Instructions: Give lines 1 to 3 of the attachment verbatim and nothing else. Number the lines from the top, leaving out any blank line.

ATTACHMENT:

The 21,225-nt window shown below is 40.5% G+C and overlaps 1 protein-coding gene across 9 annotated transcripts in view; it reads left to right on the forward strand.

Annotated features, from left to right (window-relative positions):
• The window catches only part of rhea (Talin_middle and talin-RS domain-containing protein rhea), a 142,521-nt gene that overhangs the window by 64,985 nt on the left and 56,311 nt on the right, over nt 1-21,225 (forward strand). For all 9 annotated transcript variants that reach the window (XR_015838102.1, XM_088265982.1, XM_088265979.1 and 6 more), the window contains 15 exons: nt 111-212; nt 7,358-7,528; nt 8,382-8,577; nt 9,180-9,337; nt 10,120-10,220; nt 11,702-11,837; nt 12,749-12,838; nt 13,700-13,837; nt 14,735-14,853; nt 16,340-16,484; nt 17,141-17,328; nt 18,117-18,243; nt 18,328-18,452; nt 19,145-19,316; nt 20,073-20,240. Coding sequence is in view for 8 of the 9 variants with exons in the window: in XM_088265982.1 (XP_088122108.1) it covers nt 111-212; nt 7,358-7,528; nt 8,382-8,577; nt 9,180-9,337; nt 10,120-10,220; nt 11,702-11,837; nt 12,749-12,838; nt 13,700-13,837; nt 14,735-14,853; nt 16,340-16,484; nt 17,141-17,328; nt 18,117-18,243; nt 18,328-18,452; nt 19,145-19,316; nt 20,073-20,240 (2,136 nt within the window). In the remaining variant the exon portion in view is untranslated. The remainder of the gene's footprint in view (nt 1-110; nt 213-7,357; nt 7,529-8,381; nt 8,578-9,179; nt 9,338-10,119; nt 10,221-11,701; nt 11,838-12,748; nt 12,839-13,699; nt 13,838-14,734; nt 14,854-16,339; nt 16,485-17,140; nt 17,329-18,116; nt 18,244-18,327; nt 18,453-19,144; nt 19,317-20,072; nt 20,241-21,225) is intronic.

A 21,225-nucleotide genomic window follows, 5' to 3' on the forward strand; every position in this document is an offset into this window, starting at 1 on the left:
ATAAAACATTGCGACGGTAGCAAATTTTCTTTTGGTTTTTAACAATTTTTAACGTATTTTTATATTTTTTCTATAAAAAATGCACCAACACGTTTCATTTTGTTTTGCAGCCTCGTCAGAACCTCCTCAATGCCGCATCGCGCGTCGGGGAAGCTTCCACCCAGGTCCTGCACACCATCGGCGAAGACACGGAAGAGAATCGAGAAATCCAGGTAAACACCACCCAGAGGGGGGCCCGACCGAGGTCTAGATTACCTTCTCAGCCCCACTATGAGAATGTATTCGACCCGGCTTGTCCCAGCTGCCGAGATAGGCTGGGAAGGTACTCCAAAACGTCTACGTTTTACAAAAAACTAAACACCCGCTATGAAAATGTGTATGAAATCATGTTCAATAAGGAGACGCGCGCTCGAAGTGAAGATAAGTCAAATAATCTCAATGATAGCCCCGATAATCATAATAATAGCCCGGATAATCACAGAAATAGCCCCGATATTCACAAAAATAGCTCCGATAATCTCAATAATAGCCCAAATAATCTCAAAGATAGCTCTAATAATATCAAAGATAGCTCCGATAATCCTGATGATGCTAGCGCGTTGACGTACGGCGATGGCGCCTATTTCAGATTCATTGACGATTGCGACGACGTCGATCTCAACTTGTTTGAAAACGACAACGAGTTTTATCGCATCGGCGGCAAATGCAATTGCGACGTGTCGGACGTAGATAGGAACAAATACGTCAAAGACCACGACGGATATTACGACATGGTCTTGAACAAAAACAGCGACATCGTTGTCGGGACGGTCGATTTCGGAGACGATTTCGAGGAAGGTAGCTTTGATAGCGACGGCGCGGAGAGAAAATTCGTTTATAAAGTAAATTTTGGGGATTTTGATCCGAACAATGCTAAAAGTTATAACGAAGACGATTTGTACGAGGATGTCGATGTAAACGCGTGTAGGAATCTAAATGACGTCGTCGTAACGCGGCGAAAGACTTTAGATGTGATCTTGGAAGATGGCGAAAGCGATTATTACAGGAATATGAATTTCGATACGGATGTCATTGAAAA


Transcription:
The 21,225-nt window shown below is 40.5% G+C and overlaps 1 protein-coding gene across 9 annotated transcripts in view; it reads left to right on the forward strand.

Annotated features, from left to right (window-relative positions):
• The window catches only part of rhea (Talin_middle and talin-RS domain-containing protein rhea), a 142,521-nt gene that overhangs the window by 64,985 nt on the left and 56,311 nt on the right, over nt 1-21,225 (forward strand). For all 9 annotated transcript variants that reach the window (XR_015838102.1, XM_088265982.1, XM_088265979.1 and 6 more), the window contains 15 exons: nt 111-212; nt 7,358-7,528; nt 8,382-8,577; nt 9,180-9,337; nt 10,120-10,220; nt 11,702-11,837; nt 12,749-12,838; nt 13,700-13,837; nt 14,735-14,853; nt 16,340-16,484; nt 17,141-17,328; nt 18,117-18,243; nt 18,328-18,452; nt 19,145-19,316; nt 20,073-20,240. Coding sequence is in view for 8 of the 9 variants with exons in the window: in XM_088265982.1 (XP_088122108.1) it covers nt 111-212; nt 7,358-7,528; nt 8,382-8,577; nt 9,180-9,337; nt 10,120-10,220; nt 11,702-11,837; nt 12,749-12,838; nt 13,700-13,837; nt 14,735-14,853; nt 16,340-16,484; nt 17,141-17,328; nt 18,117-18,243; nt 18,328-18,452; nt 19,145-19,316; nt 20,073-20,240 (2,136 nt within the window). In the remaining variant the exon portion in view is untranslated. The remainder of the gene's footprint in view (nt 1-110; nt 213-7,357; nt 7,529-8,381; nt 8,578-9,179; nt 9,338-10,119; nt 10,221-11,701; nt 11,838-12,748; nt 12,839-13,699; nt 13,838-14,734; nt 14,854-16,339; nt 16,485-17,140; nt 17,329-18,116; nt 18,244-18,327; nt 18,453-19,144; nt 19,317-20,072; nt 20,241-21,225) is intronic.